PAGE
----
Talk Value, Not Price: 5 Steps to Professionalize Your Value Selling

November 20, 2019

colorful jars filled with plastic grains

The primary sales approach of chemicals companies focuses on price rather than value, and the economic slowdown is only intensifying this price pressure. What are the challenges? Which measures does it take to strengthen value selling in your company?

Conveying the value of your offering is becoming more important than ever, but chemicals companies’ sales teams are skirting the topic, according to a recent Simon-Kucher study. We surveyed sales and marketing directors in the chemicals sector and found that four out of five companies admitted their sales teams sell more on price rather than value. 72 percent of participating firms see an urgent need to professionalize their value-selling approach.

Challenge #1: Unclear USPs

Almost three-quarters of the chemicals companies surveyed see the need to improve their value selling. Many companies struggle with value selling primarily because their sales teams lack a basic understanding of how their own offerings compare to competitors’. 

Moreover, almost 80 percent stated that they can’t really communicate or, more importantly, quantify this added value. This means they lack the foundation to deploy value selling. If they don’t even know what their value proposition is, much less how to present it to customers and put it in numbers, value-selling initiatives are bound to fail. However, in our experience, the relevant knowledge is often available internally but dispersed across various departments, like sales, marketing, and product management.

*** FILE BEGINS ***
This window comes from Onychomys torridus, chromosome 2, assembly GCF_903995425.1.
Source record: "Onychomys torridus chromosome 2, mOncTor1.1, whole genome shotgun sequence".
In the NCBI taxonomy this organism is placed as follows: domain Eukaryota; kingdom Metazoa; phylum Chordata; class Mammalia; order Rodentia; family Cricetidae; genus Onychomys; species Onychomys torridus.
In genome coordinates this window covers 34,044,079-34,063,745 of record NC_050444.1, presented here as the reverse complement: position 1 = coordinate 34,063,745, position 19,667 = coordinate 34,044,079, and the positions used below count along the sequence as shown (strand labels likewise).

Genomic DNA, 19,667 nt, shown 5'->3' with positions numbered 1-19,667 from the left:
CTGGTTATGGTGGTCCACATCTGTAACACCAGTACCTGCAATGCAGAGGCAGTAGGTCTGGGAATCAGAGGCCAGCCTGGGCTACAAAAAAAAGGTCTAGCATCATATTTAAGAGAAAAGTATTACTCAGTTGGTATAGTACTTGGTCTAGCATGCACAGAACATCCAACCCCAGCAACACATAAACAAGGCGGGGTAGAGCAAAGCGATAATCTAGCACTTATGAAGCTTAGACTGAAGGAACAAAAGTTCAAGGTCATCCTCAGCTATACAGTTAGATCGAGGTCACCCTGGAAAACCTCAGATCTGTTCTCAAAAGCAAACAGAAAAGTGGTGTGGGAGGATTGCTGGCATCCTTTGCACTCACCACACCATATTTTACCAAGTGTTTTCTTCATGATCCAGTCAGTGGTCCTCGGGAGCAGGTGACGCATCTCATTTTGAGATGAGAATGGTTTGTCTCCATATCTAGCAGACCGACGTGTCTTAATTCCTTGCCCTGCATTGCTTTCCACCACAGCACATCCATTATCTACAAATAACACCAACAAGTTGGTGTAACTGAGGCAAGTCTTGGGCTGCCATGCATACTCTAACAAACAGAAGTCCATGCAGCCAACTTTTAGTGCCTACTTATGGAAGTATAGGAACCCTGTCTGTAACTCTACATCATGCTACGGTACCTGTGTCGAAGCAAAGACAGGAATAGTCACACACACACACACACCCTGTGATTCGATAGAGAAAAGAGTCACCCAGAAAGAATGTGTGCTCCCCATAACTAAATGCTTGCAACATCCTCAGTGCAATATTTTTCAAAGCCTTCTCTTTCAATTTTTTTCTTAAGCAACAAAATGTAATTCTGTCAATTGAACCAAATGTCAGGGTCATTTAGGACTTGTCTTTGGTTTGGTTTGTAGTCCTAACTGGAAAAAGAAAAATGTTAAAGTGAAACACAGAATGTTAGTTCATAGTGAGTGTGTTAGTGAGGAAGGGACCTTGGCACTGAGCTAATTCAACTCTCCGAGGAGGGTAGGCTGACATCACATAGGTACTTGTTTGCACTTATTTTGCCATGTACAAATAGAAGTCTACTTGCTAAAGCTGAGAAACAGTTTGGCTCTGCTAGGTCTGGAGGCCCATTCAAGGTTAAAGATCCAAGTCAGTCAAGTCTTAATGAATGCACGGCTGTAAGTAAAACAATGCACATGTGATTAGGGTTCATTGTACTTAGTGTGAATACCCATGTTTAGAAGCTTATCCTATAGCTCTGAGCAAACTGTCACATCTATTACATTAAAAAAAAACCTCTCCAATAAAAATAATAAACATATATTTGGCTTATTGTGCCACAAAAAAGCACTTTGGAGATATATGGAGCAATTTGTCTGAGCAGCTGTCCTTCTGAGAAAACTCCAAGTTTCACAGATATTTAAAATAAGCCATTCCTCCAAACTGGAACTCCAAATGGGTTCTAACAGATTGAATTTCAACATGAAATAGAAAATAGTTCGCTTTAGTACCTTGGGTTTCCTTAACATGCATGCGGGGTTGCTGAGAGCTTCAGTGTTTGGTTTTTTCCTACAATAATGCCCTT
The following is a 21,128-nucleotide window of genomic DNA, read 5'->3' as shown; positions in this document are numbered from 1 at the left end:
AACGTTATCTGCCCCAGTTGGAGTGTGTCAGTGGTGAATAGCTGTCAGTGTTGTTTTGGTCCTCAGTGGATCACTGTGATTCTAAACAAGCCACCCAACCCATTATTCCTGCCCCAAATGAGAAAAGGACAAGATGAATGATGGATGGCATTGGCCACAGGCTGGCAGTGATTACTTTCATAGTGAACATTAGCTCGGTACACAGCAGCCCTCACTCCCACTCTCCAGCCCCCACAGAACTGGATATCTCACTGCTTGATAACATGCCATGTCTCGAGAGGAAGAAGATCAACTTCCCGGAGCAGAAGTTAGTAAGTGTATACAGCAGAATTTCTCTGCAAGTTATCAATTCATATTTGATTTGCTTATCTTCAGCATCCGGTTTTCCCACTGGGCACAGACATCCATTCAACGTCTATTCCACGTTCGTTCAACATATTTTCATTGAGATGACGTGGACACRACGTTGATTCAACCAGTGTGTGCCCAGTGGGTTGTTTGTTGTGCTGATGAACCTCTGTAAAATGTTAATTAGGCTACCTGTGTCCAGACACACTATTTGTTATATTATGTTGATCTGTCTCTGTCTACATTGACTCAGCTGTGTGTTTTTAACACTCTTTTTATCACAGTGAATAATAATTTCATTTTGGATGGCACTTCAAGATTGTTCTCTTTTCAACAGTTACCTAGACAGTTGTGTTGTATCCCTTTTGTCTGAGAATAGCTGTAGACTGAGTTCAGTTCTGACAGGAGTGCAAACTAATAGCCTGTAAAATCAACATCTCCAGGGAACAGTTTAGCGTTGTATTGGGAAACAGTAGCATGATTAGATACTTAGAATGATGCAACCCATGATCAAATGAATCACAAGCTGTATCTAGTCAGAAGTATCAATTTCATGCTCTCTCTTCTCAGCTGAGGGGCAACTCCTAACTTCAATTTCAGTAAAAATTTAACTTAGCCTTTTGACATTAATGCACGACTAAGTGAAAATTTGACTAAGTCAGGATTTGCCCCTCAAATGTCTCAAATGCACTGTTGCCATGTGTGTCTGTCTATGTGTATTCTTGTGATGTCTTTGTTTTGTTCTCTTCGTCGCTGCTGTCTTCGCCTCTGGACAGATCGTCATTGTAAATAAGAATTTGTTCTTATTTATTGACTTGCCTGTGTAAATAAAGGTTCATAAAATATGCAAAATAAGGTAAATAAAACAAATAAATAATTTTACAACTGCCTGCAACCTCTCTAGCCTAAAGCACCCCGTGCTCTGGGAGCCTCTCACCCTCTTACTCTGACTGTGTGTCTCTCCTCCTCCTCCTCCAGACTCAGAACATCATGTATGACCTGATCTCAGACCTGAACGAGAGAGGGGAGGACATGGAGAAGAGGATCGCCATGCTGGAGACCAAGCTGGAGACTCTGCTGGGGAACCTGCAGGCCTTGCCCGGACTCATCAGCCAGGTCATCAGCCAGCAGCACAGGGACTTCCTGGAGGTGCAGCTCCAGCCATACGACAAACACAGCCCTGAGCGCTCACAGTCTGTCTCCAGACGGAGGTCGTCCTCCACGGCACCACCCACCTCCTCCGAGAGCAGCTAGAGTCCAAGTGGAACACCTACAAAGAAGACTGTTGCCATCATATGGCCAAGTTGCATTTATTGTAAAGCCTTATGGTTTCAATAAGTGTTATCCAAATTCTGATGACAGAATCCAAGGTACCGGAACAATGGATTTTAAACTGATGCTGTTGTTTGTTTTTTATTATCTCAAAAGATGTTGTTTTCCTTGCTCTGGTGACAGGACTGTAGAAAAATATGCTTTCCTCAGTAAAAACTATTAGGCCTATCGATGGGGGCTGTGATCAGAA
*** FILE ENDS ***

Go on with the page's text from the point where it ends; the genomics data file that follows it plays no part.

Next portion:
Challenge #2: Inconsistent messages

In addition to not understanding the added value, sales reps lack the right support. Two out of three companies surveyed said their sales teams struggle with inconsistent messages in their value communication. This happens due to a lack of validation with customers, unclear responsibilities, and hurdles in accessing information. The results are unconvincing sales reps and confused customers. 

To change this, managers have to support their sales teams. But only about 25 percent of chemicals companies taking part in the survey use digital support tools, such as apps, value-quantification tools, and guided selling assistants, to develop a more effective and scalable value-selling approach. This is far from ideal.

How to professionalize value selling in 5 steps

We help our clients anchor value selling in their sales approach to proactively sell and monetize added value, ensuring profitable growth. We’ve identified five steps that you can take to professionalize your company’s value selling:

  1. First, you have to understand the importance of buying criteria and consider your positioning from the customer’s perspective along the customer journey.
  2. You need to quantify the monetary value and benefits your products and services offer to customers that your competitors’ don’t to enable an informed buyer's evaluation.
  3. Ensure a consistent value communication with guidelines and “battle booklets” that translate technical dialogues and product features into customer value.
  4. To enable a scalable and effective value-selling approach by providing your sales teams with digital support apps. This both increases the available time for selling and improves the quality of sales pitches.
  5. You have to conduct targeted sales trainings to anchor a value culture in your sales department and increase value-selling capabilities.

It is a misconception that successful value selling is primarily a question of training. It takes thorough analysis, quantification, and communication. Start now to develop a value-selling strategy by designing value-based selling stories for your solutions and their elements, analyzing your offering in terms of customer value, and providing your sales reps with battle booklets and rehearse sales storylines. One example for a digital sales tool that supports sales teams is the Simon-Kucher Value Calculator. This app supports sales reps in changing the focus of sales conversations from price to customer needs and value. The results will speak for themselves!